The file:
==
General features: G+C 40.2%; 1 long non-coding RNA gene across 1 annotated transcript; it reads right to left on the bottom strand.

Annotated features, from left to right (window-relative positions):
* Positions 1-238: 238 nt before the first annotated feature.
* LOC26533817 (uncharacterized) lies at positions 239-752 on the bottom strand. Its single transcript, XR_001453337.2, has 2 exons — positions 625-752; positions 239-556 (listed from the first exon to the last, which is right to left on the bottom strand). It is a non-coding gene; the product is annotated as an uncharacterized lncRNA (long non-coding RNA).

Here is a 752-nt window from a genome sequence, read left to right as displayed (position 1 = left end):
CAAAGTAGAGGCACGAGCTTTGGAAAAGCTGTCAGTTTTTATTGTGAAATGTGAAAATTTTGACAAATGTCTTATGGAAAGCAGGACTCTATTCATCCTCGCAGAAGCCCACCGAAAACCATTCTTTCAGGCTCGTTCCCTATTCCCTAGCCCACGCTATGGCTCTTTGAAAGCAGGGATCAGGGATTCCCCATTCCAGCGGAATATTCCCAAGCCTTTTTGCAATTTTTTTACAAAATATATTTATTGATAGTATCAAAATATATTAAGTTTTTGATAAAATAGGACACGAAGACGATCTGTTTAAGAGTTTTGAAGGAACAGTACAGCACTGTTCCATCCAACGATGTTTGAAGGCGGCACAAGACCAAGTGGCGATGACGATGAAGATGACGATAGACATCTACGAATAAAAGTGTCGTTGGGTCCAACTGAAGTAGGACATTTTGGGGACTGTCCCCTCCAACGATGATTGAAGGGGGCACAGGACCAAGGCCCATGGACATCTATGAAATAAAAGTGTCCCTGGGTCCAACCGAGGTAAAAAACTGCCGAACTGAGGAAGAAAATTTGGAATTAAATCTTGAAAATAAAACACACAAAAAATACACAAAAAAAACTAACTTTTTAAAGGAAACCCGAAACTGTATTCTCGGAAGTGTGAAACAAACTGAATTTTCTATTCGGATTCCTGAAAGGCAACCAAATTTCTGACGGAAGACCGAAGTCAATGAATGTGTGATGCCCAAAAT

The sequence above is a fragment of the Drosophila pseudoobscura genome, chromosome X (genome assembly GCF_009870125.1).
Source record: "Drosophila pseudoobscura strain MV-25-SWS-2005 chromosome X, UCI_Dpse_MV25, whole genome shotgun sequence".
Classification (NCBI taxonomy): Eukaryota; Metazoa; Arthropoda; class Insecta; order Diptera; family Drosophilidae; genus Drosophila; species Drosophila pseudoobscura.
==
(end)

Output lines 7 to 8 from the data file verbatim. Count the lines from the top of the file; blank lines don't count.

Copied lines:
The sequence above is a fragment of the Drosophila pseudoobscura genome, chromosome X (genome assembly GCF_009870125.1).
Source record: "Drosophila pseudoobscura strain MV-25-SWS-2005 chromosome X, UCI_Dpse_MV25, whole genome shotgun sequence".